β-Amyloid protein (Aβ) is thought to be responsible for neuronal apoptosis in Alzheimer's disease (AD). Paradoxically, Aβ can also promote neurogenesis, both in vitro and in vivo, by inducing neural progenitor cells (NPCs) to differentiate into neurons. However, the mechanisms of Aβ-induced neurogenesis are unknown. Here we examined the role of DNA polymerase-β (DNA pol-β), a DNA repair enzyme that is required for proper neurogenesis during brain development and is also responsible for Aβ-induced neuronal apoptosis. In neurospheres obtained from the adult mouse subventricular zone (SVZ), the knockdown of DNA pol-β or its pharmacological blockade showed that the enzyme functioned both to repress proliferation of early nestin(+) progenitor cells and to promote the maturation of TuJ-1(+) neuronal cells. In neurospheres challenged with oligomers of synthetic Aβ(42) , the expression levels of DNA pol-β were rapidly increased. DNA pol-β knockdown prevented the Aβ(42) -promoted differentiation of nestin(+) progenitor cells into nestin(+) /Dlx-2(+) neuroblasts. Moreover, when neurospheres were seeded to allow full differentiation of their elements, blockade of DNA pol-β prevented Aβ(42) -induced differentiation of progenitors into MAP-2(+) neurons. Thus, our data demonstrate that Aβ(42) arrests the proliferation of a subpopulation of nestin(+) cells via the induction of DNA pol-β, thereby allowing for their differentiation toward the neuronal lineage. Our findings reveal a novel role of DNA pol-β in Aβ(42) -induced neurogenesis and identify DNA pol-β as a key mechanistic link between the neurogenic effect of Aβ(42) on NPCs and the proapoptotic effect of Aβ(42) on mature neurons.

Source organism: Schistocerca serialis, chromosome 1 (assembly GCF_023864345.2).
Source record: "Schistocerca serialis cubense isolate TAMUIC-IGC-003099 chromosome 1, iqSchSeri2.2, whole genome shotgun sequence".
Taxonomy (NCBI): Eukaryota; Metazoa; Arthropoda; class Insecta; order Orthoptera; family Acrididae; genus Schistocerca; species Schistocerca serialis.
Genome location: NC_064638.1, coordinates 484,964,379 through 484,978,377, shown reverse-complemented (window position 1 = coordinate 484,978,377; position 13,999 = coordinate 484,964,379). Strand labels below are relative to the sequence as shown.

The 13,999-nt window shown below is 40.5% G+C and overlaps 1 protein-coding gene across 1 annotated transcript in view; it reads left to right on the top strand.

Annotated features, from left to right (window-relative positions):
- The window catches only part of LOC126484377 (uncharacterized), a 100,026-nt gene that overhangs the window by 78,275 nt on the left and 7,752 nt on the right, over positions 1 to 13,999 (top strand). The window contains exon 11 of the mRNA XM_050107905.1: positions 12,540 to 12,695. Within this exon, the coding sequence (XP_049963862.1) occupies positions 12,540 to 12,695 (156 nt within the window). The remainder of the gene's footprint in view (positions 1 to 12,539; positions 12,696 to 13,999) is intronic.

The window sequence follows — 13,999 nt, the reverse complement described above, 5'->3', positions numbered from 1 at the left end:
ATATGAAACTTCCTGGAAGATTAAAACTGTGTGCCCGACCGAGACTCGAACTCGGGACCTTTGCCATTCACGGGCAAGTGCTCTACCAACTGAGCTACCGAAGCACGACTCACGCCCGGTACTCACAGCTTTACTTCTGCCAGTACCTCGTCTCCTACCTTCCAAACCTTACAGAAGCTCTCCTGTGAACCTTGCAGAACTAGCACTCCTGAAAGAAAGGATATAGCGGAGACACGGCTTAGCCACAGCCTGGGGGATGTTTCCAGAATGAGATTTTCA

Frontiers in Bioscience : a Journal and Virtual Library. 2012 | Pubmed ID: 22201733
Research on the biology of adult stem cells, embryonic stem cells and induced pluripotent stem cells, as well as cell-based strategies for treating nervous system disorders has begun to create the hope that these cells may be used for therapy in humans after injury or disease. In animal models of neurological diseases, transplantation of stem cells or their derivatives can improve function not only due to direct replacement of lost neurons or glia, but also by providing trophic support. Despite intense research efforts to translate these studies from the bench to bedside, critical problems remain at several steps in this process. Recent technological advancements in both the derivation of stem cells and their directed differentiation to lineage-committed progenitors have brought us closer to therapeutic applications. Several preclinical studies have already explored the behavior of transplanted cells with respect to proliferation, migration, differentiation and survival, especially in complex pathological disease environments. In this review, we examine the current status, progress, pitfalls, and potential of these stem cell technologies, focusing on directed differentiation of human stem cells into various neural lineages, including dopaminergic neurons, motor neurons, oligodendroglia, microglia, and astroglia, and on advancements in cell-based regenerative strategies for neural repair and criteria for successful therapeutic applications.